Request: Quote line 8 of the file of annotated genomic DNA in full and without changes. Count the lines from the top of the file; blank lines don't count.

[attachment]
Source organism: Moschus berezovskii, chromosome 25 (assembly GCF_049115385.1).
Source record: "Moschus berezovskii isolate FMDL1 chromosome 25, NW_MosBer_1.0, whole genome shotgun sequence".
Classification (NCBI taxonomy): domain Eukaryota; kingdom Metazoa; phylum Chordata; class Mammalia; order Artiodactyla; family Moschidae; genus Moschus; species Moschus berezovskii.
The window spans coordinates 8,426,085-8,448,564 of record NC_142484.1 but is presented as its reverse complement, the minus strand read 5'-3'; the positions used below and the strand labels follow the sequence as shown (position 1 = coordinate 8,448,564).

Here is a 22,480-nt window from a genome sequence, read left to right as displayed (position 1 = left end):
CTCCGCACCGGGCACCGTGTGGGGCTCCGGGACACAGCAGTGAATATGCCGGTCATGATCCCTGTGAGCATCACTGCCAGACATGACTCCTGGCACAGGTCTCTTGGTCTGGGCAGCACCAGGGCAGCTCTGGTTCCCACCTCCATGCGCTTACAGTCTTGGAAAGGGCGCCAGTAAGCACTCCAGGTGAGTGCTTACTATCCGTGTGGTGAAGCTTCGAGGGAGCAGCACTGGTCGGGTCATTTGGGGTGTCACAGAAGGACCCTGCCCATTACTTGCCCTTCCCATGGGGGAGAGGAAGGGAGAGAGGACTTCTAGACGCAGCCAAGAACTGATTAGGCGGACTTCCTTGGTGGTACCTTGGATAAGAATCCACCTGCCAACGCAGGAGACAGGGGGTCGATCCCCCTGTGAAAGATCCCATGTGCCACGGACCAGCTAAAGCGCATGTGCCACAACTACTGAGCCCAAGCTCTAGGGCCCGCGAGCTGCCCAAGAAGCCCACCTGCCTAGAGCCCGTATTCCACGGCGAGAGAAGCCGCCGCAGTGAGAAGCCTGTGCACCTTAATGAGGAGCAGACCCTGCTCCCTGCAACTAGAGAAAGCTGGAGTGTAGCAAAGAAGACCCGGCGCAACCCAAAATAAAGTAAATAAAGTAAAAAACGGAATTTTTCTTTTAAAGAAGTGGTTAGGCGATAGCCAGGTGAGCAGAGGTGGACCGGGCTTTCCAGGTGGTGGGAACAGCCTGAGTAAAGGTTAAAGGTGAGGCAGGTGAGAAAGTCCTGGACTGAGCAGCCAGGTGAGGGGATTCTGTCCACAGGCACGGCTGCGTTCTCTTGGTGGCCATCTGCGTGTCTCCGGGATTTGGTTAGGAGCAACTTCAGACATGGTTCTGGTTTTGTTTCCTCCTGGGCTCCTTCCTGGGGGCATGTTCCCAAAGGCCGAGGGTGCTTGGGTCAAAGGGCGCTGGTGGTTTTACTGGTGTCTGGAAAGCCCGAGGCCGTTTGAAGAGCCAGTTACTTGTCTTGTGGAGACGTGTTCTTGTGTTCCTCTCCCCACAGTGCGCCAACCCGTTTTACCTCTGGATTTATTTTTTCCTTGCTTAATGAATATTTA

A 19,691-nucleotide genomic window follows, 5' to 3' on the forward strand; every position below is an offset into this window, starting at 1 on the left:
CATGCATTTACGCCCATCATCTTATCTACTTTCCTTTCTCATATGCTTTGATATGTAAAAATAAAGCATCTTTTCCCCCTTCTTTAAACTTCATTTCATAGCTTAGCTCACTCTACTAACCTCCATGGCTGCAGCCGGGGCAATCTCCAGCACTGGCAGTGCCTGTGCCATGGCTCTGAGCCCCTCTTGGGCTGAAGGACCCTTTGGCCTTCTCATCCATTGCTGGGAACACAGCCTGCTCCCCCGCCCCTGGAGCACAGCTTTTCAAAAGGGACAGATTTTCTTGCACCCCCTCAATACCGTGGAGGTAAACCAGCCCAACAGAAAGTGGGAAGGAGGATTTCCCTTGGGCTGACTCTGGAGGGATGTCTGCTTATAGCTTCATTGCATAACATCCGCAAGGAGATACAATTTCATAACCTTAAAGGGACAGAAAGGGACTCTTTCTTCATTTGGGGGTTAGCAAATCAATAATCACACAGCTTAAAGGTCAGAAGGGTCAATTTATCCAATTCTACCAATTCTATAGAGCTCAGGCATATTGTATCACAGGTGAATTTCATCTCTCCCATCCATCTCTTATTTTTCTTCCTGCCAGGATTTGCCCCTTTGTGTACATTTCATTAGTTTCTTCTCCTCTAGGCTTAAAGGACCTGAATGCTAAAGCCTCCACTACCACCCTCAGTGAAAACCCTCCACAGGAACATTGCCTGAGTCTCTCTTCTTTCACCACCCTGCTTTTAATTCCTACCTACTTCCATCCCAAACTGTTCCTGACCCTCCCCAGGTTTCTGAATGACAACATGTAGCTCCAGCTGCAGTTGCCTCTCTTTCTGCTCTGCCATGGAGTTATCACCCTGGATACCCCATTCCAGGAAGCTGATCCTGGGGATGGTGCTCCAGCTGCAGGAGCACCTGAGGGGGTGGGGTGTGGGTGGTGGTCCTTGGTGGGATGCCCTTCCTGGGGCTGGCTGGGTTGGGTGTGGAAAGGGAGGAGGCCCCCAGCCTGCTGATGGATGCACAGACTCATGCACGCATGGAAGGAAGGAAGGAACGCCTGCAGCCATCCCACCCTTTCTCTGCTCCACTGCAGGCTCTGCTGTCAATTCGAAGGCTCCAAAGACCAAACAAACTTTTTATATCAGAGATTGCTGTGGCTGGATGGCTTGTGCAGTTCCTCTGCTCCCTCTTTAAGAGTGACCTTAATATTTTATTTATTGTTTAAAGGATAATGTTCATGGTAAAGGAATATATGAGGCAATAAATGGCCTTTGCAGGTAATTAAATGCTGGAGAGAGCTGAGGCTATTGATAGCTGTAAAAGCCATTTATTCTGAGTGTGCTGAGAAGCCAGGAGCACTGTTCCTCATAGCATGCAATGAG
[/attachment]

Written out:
CATGCATTTACGCCCATCATCTTATCTACTTTCCTTTCTCATATGCTTTGATATGTAAAAATAAAGCATCTTTTCCCCCTTCTTTAAACTTCATTTCATAGCTTAGCTCACTCTACTAACCTCCATGGCTGCAGCCGGGGCAATCTCCAGCACTGGCAGTGCCTGTGCCATGGCTCTGAGCCCCTCTTGGGCTGAAGGACCCTTTGGCCTTCTCATCCATTGCTGGGAACACAGCCTGCTCCCCCGCCCCTGGAGCACAGCTTTTCAAAAGGGACAGATTTTCTTGCACCCCCTCAATACCGTGGAGGTAAACCAGCCCAACAGAAAGTGGGAAGGAGGATTTCCCTTGGGCTGACTCTGGAGGGATGTCTGCTTATAGCTTCATTGCATAACATCCGCAAGGAGATACAATTTCATAACCTTAAAGGGACAGAAAGGGACTCTTTCTTCATTTGGGGGTTAGCAAATCAATAATCACACAGCTTAAAGGTCAGAAGGGTCAATTTATCCAATTCTACCAATTCTATAGAGCTCAGGCATATTGTATCACAGGTGAATTTCATCTCTCCCATCCATCTCTTATTTTTCTTCCTGCCAGGATTTGCCCCTTTGTGTACATTTCATTAGTTTCTTCTCCTCTAGGCTTAAAGGACCTGAATGCTAAAGCCTCCACTACCACCCTCAGTGAAAACCCTCCACAGGAACATTGCCTGAGTCTCTCTTCTTTCACCACCCTGCTTTTAATTCCTACCTACTTCCATCCCAAACTGTTCCTGACCCTCCCCAGGTTTCTGAATGACAACATGTAGCTCCAGCTGCAGTTGCCTCTCTTTCTGCTCTGCCATGGAGTTATCACCCTGGATACCCCATTCCAGGAAGCTGATCCTGGGGATGGTGCTCCAGCTGCAGGAGCACCTGAGGGGGTGGGGTGTGGGTGGTGGTCCTTGGTGGGATGCCCTTCCTGGGGCTGGCTGGGTTGGGTGTGGAAAGGGAGGAGGCCCCCAGCCTGCTGATGGATGCACAGACTCATGCACGCATGGAAGGAAGGAAGGAACGCCTGCAGCCATCCCACCCTTTCTCTGCTCCACTGCAGGCTCTGCTGTCAATTCGAAGGCTCCAAAGACCAAACAAACTTTTTATATCAGAGATTGCTGTGGCTGGATGGCTTGTGCAGTTCCTCTGCTCCCTCTTTAAGAGTGACCTTAATATTTTATTTATTGTTTAAAGGATAATGTTCATGGTAAAGGAATATATGAGGCAATAAATGGCCTTTGCAGGTAATTAAATGCTGGAGAGAGCTGAGGCTATTGATAGCTGTAAAAGCCATTTATTCTGAGTGTGCTGAGAAGCCAGGAGCACTGTTCCTCATAGCATGCAATGAG